There certainly is a lot to see and be captivated by in Malta. The photograph to the right is of a restaurant in Vittoriosa, one of the Three Cities that line the Grand Harbour in Malta. On the other side of the harbour (the Mediterranean’s deepest natural harbour) stands Valletta – an ancient city full of history, religion and intrigue.
Locations like that restaurant – that look like they could have come from a movie set – are almost everywhere in Malta. In the older parts of the country, there are literally historic locations and fabulous settings down almost every alleyway. Locations such as Valletta, Mdina, the Three Cities and Mosta have features that can capture the imagination of anyone.
Since Malta is such a religious country, the major churches play a huge role in providing this charm and character. The giant domed church in Mosta – for example – needs to be seen to be believed. In terms of size and scale, it is easily on a par with the Pantheon in Rome. Whether you are religious or not, it is impossible to doubt the power of faith when you see such an amazing building. In case you are not aware, Malta is a Catholic country.
Much of the island’s history is tied into the great powers of Europe and their wars. The Knights of Malta were drawn from the wealthiest and most powerful families in Europe to build and defend Malta. It’s strategic location meant that defending the island was a good first step to defending the rest of the continent. For this reason, parts of Malta have unusual European names (such as Manoel Island, named after a Portugese Grandmaster) and much of Valletta was originally built with the money of these foreign benefactors. Thus, the walls of Valletta have appropriate names – such as the French Curtain and the English Curtain. Similarly, parts of St John’s Co-Cathedral have national names and funding. In fact, there are parts of the Cathedral, currently being restored, with funding provided by modern day governments from around Europe. The German and Italian governments have such projects, for example.
All this history means that there are little hideaways and wonderfully photogenic areas in all sorts of places. Valletta certainly has many wonderful locations for a camera enthusiast (like this fellow) and when combined with good weather and – typically – strong sunshine, the light can be excellent for taking some shots.
It isn’t just churches and defensive walls that provide the buildings in Malta. There are many, many lovely homes on the island. Of course, as with everywhere in the world, there are many that aren’t quite so charming as well… Again, the older cities such as Valletta and Mdina play host to many incredible buildings in their narrow streets that have now been turned into residential property or commercial offices (the offices are mostly in Valletta).
Some of the properties in Malta are termed as a ‘house of character‘ and can offer a lot to the buyer. These are typically found in the more open spaces and smaller towns to the west west and south west of the island where land is more available.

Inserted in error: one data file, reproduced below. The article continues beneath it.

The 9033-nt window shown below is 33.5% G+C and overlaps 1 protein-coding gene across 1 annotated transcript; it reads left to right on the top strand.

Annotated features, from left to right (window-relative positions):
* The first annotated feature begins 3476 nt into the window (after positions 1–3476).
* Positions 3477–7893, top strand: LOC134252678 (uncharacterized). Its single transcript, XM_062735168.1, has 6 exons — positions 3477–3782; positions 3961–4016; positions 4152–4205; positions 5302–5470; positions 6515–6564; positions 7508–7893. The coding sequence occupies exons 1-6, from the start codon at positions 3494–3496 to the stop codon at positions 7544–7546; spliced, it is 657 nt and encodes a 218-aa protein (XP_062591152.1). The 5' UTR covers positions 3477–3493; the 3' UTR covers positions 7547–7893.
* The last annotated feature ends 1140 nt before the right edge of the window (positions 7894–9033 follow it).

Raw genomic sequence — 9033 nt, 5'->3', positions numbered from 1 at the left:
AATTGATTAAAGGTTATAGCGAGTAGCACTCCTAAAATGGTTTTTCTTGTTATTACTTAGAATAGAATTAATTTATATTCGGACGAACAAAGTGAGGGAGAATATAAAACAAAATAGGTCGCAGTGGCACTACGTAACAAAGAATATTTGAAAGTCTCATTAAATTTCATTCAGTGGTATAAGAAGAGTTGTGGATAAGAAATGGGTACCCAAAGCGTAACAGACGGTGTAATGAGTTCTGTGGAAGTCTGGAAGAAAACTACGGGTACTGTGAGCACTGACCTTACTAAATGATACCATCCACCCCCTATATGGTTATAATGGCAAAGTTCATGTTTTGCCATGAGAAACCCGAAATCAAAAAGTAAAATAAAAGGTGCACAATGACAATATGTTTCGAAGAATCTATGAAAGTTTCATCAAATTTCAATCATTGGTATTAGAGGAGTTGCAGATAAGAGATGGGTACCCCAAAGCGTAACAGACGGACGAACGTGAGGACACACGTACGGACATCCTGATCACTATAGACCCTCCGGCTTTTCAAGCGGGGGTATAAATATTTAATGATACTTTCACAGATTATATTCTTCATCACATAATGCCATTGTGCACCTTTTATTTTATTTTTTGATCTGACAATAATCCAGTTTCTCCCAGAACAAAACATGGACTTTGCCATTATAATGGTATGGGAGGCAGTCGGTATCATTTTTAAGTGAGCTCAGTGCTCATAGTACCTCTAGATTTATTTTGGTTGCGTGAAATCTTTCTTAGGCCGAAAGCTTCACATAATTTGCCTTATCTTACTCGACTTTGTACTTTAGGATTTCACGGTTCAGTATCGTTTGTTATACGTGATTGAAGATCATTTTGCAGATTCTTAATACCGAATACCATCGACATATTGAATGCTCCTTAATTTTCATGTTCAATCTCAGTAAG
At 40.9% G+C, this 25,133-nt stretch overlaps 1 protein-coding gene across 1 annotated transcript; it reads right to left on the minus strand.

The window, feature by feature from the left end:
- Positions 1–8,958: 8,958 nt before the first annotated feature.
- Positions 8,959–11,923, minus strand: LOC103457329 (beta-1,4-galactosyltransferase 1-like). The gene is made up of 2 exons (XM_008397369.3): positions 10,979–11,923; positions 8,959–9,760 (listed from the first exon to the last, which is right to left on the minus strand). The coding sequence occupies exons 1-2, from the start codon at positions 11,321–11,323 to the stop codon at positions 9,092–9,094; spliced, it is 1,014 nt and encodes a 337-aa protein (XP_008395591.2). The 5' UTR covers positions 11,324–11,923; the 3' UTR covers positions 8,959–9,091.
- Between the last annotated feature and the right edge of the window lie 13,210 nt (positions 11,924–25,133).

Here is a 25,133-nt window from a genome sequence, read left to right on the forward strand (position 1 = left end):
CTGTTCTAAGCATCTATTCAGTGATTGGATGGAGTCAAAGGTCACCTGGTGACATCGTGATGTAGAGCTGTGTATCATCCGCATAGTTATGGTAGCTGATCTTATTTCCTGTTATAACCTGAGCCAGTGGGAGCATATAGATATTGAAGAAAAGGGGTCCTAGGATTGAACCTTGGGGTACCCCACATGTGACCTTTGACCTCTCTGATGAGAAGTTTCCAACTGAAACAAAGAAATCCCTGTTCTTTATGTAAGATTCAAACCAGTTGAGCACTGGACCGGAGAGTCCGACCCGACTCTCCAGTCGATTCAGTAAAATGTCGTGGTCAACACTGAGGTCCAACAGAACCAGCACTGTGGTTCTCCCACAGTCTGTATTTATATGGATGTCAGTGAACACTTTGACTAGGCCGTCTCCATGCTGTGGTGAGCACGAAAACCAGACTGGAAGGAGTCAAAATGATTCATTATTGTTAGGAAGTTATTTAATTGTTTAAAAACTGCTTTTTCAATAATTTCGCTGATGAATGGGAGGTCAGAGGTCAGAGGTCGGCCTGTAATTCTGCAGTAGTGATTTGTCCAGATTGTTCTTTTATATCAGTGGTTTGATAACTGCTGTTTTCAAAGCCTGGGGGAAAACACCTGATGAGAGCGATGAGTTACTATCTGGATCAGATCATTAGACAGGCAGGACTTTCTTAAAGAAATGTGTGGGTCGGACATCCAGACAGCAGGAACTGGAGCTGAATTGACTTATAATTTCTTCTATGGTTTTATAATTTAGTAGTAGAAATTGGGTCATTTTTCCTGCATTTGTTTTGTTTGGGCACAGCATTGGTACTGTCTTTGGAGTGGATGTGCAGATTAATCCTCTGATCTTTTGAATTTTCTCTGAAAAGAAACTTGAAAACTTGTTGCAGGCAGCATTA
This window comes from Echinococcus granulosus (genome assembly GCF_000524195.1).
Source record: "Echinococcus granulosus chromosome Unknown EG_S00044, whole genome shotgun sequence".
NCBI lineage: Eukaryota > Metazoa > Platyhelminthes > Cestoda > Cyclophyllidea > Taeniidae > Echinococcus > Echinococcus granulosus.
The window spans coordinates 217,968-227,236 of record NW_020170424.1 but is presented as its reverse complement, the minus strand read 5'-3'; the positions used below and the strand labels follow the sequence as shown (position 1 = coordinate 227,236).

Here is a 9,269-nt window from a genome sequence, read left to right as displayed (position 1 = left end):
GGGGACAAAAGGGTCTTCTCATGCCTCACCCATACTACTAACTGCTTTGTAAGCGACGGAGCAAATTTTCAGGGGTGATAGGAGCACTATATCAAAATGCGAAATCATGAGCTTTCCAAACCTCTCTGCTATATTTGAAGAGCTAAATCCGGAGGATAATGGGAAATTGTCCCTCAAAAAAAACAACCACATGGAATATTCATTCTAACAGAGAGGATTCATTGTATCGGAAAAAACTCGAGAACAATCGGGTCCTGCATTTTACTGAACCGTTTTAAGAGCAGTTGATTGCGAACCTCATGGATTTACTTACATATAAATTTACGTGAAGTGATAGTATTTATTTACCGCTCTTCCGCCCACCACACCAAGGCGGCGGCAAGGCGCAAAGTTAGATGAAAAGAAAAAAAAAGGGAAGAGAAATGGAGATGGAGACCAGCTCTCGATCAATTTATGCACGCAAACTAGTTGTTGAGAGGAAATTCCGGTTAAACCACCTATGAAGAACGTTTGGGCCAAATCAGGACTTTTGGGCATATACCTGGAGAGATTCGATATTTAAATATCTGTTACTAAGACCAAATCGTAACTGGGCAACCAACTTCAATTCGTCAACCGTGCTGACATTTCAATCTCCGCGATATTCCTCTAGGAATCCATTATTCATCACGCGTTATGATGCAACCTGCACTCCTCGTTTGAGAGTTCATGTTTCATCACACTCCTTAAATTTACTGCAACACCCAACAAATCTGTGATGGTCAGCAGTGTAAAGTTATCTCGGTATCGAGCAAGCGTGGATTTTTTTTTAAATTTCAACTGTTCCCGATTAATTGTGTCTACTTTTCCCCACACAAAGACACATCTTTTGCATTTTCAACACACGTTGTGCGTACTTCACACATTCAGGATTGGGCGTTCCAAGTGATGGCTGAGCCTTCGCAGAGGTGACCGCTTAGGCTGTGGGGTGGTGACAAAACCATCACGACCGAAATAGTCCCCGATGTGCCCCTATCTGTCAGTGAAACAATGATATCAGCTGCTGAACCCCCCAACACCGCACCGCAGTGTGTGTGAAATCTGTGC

Unfortunately, almost every street in the country seems to be blighted by unfinished and empty properties. This is especially true of many apartment buildings where it seems as though two or three of every ten properties built lays empty. Some parts of the island resemble unfinished building sites. This, it has to be said, is not Malta’s finest point.
Yet, there is a lot of property that is very well finished with lovely sea views. Some of the best apartments have amazing sea views – such as the Tigne Point complex (click here for details) which overlooks both the sea and Valletta. These types of upper market properties can be found – along with everything else – by speaking to real estate agents in Malta. If you happen to already own one of these lovely apartments, or something similar, and find the management a pain, then speak to an expert like Lisa Inglis.
One of the charms of Malta to tourists is the location. It is so far south – by European standards – that the weather is pretty much guaranteed to be good throughout summer – and summer is very long! Typically, the weather is very acceptable from late April until at least early November – if not longer. For example, your author took his last swim in the sea in 2011 on December 12th. It was not particularly warm, but no worse than the coast of southern England in July!
One factor that makes the country so appealing to many is it’s combination of English speaking population, it’s British heritage – at times it feels like 1950s Britain – and membership of the European Union. The ease that the EU provides to people wishing to travel (Malta is part of the Schengen zone) is a real plus point for the tourism sector. Malta doesn’t really have much clout in the EU yet – it is very small and joined relatively recently after all. It needs to find some more elected Maltese politicians in positions of authority before that happens.
This “Englishness” has many more benefits than just for tourism though. There are many areas of Maltese business that benefit from having a legal system that is in English, based on English Common Law and within the EU. For financial transactions (investment management, banking, trusts, etc) there is a great deal of trust worldwide. While it might be a fluke of history, it is a valuable fluke.
For businesses, this offers a number of interesting opportunities. For example, Malta has one of the largest shipping registries in the world. Vessels from across the globe are registered in the country for purposes of beneficial taxation rates and insurance rules. Likewise, there is a growing reputation in the country for aviation. Having made the shipping registry a success, the government has passed laws in the hope that an aviation registry will grow into something similar. This is, of course, good news for law firms, accountants, auditors and company directors.